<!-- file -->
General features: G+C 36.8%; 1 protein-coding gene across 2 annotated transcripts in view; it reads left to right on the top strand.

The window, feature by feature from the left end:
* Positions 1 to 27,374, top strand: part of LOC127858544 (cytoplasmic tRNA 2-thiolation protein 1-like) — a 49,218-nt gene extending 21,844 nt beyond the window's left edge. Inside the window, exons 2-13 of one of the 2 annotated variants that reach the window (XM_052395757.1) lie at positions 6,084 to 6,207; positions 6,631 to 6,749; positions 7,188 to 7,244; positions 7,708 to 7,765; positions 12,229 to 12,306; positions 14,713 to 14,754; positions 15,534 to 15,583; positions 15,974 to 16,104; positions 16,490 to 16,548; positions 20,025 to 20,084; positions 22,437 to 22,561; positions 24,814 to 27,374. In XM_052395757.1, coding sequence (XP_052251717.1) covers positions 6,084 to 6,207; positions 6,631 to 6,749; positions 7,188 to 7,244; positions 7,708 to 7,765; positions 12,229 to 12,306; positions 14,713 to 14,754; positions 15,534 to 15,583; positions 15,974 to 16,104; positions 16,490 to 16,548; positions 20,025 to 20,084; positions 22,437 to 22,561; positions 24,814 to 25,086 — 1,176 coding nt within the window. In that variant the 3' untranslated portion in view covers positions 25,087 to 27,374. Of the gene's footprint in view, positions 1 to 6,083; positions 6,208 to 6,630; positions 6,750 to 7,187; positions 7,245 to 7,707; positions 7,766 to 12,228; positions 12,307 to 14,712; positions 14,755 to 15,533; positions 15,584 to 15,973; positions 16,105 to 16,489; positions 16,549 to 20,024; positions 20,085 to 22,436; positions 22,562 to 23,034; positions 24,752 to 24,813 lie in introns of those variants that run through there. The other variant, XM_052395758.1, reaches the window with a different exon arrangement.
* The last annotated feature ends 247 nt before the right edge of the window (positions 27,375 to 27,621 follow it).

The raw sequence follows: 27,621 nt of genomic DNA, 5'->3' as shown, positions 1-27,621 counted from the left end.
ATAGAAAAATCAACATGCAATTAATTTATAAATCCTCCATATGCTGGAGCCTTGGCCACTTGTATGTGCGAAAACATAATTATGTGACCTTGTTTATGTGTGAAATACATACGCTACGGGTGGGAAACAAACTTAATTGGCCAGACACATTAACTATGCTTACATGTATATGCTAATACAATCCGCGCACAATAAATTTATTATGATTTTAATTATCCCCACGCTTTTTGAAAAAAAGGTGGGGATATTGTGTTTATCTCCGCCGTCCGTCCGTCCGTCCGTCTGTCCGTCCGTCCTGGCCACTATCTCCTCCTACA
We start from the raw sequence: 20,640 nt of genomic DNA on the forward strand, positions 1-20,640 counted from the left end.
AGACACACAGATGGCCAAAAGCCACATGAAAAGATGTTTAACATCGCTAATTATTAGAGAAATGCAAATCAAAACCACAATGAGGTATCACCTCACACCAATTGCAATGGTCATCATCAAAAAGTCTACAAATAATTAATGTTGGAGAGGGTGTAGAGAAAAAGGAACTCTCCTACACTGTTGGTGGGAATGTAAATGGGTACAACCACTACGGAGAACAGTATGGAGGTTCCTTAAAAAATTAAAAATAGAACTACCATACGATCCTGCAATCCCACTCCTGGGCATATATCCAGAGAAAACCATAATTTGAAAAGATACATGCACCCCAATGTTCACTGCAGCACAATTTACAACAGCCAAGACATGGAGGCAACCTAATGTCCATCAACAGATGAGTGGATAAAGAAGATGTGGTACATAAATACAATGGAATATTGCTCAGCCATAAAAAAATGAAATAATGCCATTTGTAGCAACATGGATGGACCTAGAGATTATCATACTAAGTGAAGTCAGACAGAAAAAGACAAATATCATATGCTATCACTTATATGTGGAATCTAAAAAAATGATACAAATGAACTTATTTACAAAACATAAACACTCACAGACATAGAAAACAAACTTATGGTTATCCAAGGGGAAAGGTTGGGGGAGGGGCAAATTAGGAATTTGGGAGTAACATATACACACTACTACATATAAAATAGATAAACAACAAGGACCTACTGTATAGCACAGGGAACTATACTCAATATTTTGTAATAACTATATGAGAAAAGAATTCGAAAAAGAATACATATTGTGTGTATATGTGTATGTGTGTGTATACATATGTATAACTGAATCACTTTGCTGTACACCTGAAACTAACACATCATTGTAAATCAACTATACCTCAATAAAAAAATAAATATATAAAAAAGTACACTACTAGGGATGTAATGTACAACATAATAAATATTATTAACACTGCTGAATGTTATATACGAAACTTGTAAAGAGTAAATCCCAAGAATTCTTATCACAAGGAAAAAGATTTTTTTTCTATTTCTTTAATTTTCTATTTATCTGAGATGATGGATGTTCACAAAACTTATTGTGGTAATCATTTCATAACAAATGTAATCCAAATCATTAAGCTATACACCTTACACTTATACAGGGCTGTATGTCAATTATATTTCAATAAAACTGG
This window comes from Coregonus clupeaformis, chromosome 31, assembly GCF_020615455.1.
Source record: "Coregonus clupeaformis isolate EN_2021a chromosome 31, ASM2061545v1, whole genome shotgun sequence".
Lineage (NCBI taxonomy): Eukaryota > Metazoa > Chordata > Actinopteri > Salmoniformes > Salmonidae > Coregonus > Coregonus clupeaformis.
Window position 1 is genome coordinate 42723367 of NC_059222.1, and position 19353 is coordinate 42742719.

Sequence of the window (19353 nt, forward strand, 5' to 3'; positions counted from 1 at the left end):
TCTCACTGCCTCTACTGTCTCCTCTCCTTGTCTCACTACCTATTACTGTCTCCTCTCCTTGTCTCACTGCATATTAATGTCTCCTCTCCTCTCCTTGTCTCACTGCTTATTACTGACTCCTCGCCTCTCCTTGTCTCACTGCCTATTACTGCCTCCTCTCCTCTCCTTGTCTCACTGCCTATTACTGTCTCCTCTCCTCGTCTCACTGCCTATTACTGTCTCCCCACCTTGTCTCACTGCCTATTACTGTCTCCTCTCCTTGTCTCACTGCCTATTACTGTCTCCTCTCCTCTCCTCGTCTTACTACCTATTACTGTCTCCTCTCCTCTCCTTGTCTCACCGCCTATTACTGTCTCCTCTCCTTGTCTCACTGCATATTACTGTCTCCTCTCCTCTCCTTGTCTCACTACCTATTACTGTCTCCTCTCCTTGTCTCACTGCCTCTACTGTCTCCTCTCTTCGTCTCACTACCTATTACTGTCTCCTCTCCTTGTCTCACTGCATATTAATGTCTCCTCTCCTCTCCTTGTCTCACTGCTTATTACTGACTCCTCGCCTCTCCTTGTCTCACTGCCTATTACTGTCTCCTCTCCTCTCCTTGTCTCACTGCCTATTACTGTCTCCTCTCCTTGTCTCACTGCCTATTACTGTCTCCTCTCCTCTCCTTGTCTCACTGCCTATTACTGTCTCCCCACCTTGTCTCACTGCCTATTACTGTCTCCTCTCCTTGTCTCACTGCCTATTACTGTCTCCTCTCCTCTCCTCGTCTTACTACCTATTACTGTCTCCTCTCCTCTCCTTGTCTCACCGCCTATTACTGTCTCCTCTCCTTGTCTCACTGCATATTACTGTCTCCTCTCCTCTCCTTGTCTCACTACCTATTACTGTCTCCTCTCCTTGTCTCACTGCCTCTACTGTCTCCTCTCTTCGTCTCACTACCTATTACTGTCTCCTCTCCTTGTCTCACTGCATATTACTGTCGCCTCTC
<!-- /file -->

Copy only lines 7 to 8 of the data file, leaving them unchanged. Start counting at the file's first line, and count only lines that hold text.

We start from the raw sequence: 20,640 nt of genomic DNA on the forward strand, positions 1-20,640 counted from the left end.
AGACACACAGATGGCCAAAAGCCACATGAAAAGATGTTTAACATCGCTAATTATTAGAGAAATGCAAATCAAAACCACAATGAGGTATCACCTCACACCAATTGCAATGGTCATCATCAAAAAGTCTACAAATAATTAATGTTGGAGAGGGTGTAGAGAAAAAGGAACTCTCCTACACTGTTGGTGGGAATGTAAATGGGTACAACCACTACGGAGAACAGTATGGAGGTTCCTTAAAAAATTAAAAATAGAACTACCATACGATCCTGCAATCCCACTCCTGGGCATATATCCAGAGAAAACCATAATTTGAAAAGATACATGCACCCCAATGTTCACTGCAGCACAATTTACAACAGCCAAGACATGGAGGCAACCTAATGTCCATCAACAGATGAGTGGATAAAGAAGATGTGGTACATAAATACAATGGAATATTGCTCAGCCATAAAAAAATGAAATAATGCCATTTGTAGCAACATGGATGGACCTAGAGATTATCATACTAAGTGAAGTCAGACAGAAAAAGACAAATATCATATGCTATCACTTATATGTGGAATCTAAAAAAATGATACAAATGAACTTATTTACAAAACATAAACACTCACAGACATAGAAAACAAACTTATGGTTATCCAAGGGGAAAGGTTGGGGGAGGGGCAAATTAGGAATTTGGGAGTAACATATACACACTACTACATATAAAATAGATAAACAACAAGGACCTACTGTATAGCACAGGGAACTATACTCAATATTTTGTAATAACTATATGAGAAAAGAATTCGAAAAAGAATACATATTGTGTGTATATGTGTATGTGTGTGTATACATATGTATAACTGAATCACTTTGCTGTACACCTGAAACTAACACATCATTGTAAATCAACTATACCTCAATAAAAAAATAAATATATAAAAAAGTACACTACTAGGGATGTAATGTACAACATAATAAATATTATTAACACTGCTGAATGTTATATACGAAACTTGTAAAGAGTAAATCCCAAGAATTCTTATCACAAGGAAAAAGATTTTTTTTCTATTTCTTTAATTTTCTATTTATCTGAGATGATGGATGTTCACAAAACTTATTGTGGTAATCATTTCATAACAAATGTAATCCAAATCATTAAGCTATACACCTTACACTTATACAGGGCTGTATGTCAATTATATTTCAATAAAACTGG